DEA says cannabis seeds may be legal to ship across the US

Photo: Pacific Seed Bank

Cali bud could end up on the East Coast easier than you think.

Cannabis commercial growers and home growers alike may be able to get their seeds from all over the country now and not have to worry about breaking federal law. Cannabis seeds were previously restricted to the state in which they were produced due to federal illegality, so a strain bred and grown in one state could not cross state lines.

A recent legal clarification by the federal Drug Enforcement Administration (DEA) could mean that the seeds of cannabis strains popular in one part of the country could legally be shipped to another part of the country because the DEA considers all forms of cannabis seeds to be federally legal hemp.

That means strains popular in mature markets like Washington, Oregon, and California could make their way to legal markets on the East Coast in Massachusetts and Maine and soon-to-open markets like New Jersey and New York.

Marijuana Moment reporter Kyle Jaeger recently unearthed a letter from DEA officials that clarifies the definition of cannabis seeds, clones, and tissue cultures, which could open up a whole range of possibilities for cannabis growers and could spread a diversity of strains across legal markets all over the country, opening up the gene pool and leading to new trends and tastes in weed.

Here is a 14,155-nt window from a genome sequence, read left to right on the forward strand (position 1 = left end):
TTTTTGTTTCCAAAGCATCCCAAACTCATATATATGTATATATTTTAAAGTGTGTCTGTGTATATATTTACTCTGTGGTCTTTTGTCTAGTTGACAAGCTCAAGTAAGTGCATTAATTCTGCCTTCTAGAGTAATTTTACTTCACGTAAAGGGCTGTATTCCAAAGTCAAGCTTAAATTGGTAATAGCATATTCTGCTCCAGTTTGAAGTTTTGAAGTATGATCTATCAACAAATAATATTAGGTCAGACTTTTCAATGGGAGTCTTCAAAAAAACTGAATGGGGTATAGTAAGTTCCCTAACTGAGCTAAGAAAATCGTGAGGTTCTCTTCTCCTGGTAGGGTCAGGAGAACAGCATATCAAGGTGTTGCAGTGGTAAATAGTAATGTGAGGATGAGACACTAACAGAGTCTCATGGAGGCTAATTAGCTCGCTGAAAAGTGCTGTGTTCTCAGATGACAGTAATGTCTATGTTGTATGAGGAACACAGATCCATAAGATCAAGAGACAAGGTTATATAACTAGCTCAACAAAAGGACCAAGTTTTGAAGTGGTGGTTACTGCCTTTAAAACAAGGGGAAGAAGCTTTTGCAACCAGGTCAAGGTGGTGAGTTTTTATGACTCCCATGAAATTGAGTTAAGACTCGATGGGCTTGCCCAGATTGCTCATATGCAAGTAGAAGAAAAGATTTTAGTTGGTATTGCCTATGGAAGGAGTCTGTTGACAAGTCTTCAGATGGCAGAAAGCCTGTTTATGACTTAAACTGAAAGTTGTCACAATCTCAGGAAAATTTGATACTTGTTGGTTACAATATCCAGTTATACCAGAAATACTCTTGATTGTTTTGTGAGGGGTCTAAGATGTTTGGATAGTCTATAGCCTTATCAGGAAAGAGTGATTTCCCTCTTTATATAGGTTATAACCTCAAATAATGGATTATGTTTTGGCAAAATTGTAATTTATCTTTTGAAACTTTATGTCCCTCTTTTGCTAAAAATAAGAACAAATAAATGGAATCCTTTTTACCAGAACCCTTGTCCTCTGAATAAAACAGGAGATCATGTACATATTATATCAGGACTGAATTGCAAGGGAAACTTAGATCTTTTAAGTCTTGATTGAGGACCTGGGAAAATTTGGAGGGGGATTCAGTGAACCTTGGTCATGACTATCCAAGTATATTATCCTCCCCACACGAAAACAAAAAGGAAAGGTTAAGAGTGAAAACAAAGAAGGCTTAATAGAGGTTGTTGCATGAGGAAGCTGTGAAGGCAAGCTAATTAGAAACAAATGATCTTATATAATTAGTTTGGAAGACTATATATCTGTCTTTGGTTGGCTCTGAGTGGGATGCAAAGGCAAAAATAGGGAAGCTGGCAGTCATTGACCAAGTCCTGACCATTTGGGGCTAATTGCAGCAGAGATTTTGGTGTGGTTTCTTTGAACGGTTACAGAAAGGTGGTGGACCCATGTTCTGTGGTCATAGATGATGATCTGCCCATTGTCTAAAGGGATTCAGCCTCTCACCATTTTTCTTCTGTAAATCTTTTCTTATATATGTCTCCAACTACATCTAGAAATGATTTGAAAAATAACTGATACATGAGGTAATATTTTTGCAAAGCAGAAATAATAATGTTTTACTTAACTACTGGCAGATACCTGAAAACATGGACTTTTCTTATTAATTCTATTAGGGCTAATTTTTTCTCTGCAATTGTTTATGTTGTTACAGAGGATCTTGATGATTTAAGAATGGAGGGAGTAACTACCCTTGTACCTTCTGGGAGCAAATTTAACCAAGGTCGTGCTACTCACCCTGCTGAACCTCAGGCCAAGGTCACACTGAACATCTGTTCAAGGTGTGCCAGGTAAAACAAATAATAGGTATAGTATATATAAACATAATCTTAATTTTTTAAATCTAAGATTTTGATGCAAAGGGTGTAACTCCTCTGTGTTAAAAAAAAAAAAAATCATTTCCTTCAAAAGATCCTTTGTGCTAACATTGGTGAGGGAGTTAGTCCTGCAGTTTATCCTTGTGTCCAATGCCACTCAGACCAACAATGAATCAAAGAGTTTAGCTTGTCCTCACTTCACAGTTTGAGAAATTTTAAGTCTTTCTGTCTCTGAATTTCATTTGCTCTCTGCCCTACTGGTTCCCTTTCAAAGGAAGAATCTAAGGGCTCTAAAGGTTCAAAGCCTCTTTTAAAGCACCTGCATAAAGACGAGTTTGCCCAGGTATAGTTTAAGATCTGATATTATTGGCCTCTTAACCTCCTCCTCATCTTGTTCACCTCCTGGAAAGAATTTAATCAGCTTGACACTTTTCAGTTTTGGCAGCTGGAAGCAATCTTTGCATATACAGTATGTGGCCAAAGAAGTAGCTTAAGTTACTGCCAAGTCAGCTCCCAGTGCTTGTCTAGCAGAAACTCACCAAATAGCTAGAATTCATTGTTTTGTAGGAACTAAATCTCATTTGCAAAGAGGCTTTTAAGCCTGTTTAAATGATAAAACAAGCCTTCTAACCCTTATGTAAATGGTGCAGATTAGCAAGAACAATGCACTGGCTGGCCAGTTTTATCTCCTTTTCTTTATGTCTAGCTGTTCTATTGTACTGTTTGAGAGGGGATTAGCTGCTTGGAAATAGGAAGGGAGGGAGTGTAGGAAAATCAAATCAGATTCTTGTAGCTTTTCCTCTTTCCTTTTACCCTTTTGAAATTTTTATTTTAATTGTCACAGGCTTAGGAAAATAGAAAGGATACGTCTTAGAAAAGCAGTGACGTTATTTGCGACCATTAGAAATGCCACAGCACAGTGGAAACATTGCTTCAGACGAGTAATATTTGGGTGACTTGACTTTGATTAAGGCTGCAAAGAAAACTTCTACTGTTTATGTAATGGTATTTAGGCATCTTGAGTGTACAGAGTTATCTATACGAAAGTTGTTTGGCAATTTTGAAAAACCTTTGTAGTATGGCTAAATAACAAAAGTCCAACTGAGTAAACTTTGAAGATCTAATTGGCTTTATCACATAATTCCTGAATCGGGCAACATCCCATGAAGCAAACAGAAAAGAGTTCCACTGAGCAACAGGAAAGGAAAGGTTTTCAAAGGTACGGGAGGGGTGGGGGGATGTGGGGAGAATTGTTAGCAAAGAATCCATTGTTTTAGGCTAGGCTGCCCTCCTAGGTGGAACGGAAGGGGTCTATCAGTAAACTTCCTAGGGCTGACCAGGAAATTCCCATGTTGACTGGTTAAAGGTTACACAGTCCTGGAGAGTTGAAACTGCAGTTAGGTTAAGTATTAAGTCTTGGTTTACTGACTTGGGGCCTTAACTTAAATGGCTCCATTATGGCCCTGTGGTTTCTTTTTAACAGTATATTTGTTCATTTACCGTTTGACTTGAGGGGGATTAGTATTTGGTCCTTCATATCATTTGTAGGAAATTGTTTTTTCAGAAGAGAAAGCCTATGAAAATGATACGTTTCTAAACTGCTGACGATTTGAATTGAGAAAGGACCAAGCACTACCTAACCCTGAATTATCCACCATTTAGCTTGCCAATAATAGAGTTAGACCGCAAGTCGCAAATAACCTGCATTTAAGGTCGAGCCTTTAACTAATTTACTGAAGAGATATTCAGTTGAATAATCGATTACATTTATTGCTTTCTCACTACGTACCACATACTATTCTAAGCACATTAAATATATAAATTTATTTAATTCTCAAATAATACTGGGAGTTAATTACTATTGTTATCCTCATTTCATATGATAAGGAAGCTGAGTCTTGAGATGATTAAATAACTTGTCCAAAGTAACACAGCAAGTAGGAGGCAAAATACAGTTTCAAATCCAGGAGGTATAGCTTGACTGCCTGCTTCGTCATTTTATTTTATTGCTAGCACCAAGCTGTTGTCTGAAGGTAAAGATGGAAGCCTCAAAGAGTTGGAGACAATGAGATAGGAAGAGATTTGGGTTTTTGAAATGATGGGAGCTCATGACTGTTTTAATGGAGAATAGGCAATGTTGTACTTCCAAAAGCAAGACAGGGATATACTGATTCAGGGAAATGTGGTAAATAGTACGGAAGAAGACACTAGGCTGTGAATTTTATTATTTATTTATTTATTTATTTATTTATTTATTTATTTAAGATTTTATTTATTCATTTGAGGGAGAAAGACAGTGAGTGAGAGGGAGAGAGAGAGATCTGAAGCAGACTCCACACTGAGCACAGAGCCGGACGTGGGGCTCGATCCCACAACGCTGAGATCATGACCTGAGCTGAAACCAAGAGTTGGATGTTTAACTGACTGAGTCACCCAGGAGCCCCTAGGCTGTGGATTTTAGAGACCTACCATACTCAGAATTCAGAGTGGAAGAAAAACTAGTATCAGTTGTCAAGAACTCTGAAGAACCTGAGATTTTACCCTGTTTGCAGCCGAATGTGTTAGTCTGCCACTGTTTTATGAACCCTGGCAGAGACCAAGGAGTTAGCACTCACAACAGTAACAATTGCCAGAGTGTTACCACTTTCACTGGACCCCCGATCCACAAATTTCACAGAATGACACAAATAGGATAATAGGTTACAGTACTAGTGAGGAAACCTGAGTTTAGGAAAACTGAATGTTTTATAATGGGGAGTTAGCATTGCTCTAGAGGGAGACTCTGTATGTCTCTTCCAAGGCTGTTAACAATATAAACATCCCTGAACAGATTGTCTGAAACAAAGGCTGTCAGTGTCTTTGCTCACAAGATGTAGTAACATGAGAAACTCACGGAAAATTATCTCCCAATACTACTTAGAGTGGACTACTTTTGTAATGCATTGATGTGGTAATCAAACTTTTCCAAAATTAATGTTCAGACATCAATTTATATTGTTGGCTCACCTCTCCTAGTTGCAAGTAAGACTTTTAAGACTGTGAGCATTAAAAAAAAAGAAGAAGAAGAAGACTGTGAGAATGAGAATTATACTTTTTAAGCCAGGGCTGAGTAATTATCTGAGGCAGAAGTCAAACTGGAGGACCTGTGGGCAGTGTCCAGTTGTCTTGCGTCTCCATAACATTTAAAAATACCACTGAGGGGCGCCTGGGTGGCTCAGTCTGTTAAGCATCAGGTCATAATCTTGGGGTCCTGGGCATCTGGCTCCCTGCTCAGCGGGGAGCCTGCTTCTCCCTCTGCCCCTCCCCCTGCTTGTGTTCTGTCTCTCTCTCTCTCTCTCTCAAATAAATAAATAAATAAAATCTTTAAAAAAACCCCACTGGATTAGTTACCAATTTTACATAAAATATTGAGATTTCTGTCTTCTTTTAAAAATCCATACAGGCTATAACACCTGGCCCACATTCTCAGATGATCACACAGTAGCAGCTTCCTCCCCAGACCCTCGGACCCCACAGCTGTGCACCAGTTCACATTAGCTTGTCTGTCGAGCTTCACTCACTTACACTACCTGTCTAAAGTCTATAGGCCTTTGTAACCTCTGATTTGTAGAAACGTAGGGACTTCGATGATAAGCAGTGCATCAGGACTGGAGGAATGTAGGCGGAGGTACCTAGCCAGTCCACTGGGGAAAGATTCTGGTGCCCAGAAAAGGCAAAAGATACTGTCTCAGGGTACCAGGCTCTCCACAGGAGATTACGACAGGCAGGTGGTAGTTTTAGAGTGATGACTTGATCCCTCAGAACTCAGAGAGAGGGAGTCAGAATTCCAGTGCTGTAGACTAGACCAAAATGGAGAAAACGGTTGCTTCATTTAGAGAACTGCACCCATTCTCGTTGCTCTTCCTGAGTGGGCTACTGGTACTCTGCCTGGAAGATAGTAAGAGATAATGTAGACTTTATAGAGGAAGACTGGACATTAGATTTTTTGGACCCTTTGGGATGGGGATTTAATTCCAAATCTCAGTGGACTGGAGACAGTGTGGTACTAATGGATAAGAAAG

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Are weed seeds illegal?

Right now, cannabis strains are somewhat isolated in the regions where they are bred and created, as they can’t be transported beyond state lines. For example, even though recreational weed is legal at the state level in both California and Oregon, moving a plant from one of those states to the other is illegal at the federal level. This means that people who grow and breed cannabis have to stay within the boundaries of a single state.

That’s not to say that a strain bred in California won’t end up in Oregon—it happens all the time, but it is technically illegal, according to federal law.

Many cannabis breeders and seed banks sell seeds throughout the US, but they operate in a legal gray area. Typically, seed producers say their seeds are sold for “novelty” or “souvenir” purposes, giving them a loophole to skirt the law.

If cannabis seeds are found in the mail, they could be seized and the sender or receiver arrested; however, the fact of the matter is that seeds are very difficult to detect. Cannabis seeds are usually less than 14” in diameter and don’t smell like weed. A packet of 10 seeds is about the size of four quarters stacked.

But all that might have changed in 2018 without anyone knowing.

[Original Source]